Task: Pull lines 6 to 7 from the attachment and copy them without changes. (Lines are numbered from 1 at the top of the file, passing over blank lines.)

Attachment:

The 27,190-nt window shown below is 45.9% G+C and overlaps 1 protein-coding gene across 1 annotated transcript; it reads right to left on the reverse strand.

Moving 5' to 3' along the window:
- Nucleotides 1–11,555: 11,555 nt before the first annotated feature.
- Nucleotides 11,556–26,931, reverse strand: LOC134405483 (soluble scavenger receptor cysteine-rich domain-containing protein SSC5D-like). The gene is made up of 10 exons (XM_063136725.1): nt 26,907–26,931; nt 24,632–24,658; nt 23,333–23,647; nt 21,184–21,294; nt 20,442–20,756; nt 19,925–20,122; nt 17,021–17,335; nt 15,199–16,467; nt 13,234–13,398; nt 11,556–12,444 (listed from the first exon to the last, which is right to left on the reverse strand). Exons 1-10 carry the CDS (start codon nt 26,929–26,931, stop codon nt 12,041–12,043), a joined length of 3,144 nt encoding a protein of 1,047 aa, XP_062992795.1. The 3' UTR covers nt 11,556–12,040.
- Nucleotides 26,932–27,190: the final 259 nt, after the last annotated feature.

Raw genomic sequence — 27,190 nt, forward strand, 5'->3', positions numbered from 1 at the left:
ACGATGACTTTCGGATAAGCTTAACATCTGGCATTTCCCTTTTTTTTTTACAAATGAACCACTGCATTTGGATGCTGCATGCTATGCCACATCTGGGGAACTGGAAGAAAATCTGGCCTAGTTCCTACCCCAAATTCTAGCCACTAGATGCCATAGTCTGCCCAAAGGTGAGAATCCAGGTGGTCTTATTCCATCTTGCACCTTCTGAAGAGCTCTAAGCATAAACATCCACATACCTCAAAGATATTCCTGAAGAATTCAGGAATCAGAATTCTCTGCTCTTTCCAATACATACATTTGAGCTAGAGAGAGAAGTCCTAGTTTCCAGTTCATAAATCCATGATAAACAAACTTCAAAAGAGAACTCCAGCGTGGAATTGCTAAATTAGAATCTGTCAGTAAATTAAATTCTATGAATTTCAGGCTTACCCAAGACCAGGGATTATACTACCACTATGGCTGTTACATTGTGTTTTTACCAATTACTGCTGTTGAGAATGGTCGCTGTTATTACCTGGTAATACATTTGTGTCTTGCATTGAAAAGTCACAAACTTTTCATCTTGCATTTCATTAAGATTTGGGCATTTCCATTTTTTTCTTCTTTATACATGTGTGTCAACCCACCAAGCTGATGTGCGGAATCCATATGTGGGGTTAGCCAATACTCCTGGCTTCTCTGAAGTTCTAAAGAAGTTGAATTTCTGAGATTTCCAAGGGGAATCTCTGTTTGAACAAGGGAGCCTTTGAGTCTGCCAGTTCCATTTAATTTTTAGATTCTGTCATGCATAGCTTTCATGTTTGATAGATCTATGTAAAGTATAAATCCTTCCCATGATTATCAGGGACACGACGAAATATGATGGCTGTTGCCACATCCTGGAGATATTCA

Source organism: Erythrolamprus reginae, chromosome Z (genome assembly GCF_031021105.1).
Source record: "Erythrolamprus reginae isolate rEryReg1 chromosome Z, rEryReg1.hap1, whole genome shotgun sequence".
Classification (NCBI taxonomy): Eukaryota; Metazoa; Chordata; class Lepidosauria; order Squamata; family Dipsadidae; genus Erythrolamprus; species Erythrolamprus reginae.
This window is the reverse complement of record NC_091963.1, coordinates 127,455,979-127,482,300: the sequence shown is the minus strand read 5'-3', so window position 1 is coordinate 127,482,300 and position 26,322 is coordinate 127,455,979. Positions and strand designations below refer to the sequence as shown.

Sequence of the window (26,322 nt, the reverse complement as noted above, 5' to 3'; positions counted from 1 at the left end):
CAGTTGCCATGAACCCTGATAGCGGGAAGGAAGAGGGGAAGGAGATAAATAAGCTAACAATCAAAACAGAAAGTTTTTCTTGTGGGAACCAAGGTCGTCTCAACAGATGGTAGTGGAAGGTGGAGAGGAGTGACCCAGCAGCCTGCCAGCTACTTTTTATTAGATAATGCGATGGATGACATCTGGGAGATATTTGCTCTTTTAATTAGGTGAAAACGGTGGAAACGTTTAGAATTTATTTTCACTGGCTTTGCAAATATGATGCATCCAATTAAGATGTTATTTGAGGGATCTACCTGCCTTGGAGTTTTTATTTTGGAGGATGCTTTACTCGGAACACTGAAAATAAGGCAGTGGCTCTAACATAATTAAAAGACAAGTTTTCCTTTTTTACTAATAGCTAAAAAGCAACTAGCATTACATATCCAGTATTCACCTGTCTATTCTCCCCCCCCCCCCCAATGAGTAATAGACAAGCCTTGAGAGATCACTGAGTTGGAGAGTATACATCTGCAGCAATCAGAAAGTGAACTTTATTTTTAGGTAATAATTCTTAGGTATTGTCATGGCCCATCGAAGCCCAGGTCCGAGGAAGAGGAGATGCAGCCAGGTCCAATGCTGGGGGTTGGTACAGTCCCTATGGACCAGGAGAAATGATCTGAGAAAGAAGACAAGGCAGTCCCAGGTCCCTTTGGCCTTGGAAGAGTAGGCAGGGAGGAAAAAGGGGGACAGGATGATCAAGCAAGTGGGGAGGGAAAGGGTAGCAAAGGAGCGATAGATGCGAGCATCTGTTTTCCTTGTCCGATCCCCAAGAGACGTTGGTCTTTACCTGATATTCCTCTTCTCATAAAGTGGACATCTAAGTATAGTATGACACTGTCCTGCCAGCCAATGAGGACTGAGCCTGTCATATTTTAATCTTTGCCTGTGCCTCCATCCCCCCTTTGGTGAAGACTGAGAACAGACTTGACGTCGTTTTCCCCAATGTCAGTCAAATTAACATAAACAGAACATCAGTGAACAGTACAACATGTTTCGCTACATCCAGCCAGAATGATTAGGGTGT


Raw genomic sequence — 27,190 nt, forward strand, 5'->3', positions numbered from 1 at the left:
ACGATGACTTTCGGATAAGCTTAACATCTGGCATTTCCCTTTTTTTTTTACAAATGAACCACTGCATTTGGATGCTGCATGCTATGCCACATCTGGGGAACTGGAAGAAAATCTGGCCTAGTTCCTACCCCAAATTCTAGCCACTAGATGCCATAGTCTGCCCAAAGGTGAGAATCCAGGTGGTCTTATTCCATCTTGCACCTTCTGAAGAGCTCTAAGCATAAACATCCACATACCTCAAAGATATTCCTGAAGAATTCAGGAATCAGAATTCTCTGCTCTTTCCAATACATACATTTGAGCTAGAGAGAGAAGTCCTAGTTTCCAGTTCATAAATCCATGATAAACAAACTTCAAAAGAGAACTCCAGCGTGGAATTGCTAAATTAGAATCTGTCAGTAAATTAAATTCTATGAATTTCAGGCTTACCCAAGACCAGGGATTATACTACCACTATGGCTGTTACATTGTGTTTTTACCAATTACTGCTGTTGAGAATGGTCGCTGTTATTACCTGGTAATACATTTGTGTCTTGCATTGAAAAGTCACAAACTTTTCATCTTGCATTTCATTAAGATTTGGGCATTTCCATTTTTTTCTTCTTTATACATGTGTGTCAACCCACCAAGCTGATGTGCGGAATCCATATGTGGGGTTAGCCAATACTCCTGGCTTCTCTGAAGTTCTAAAGAAGTTGAATTTCTGAGATTTCCAAGGGGAATCTCTGTTTGAACAAGGGAGCCTTTGAGTCTGCCAGTTCCATTTAATTTTTAGATTCTGTCATGCATAGCTTTCATGTTTGATAGATCTATGTAAAGTATAAATCCTTCCCATGATTATCAGGGACACGACGAAATATGATGGCTGTTGCCACATCCTGGAGATATTCA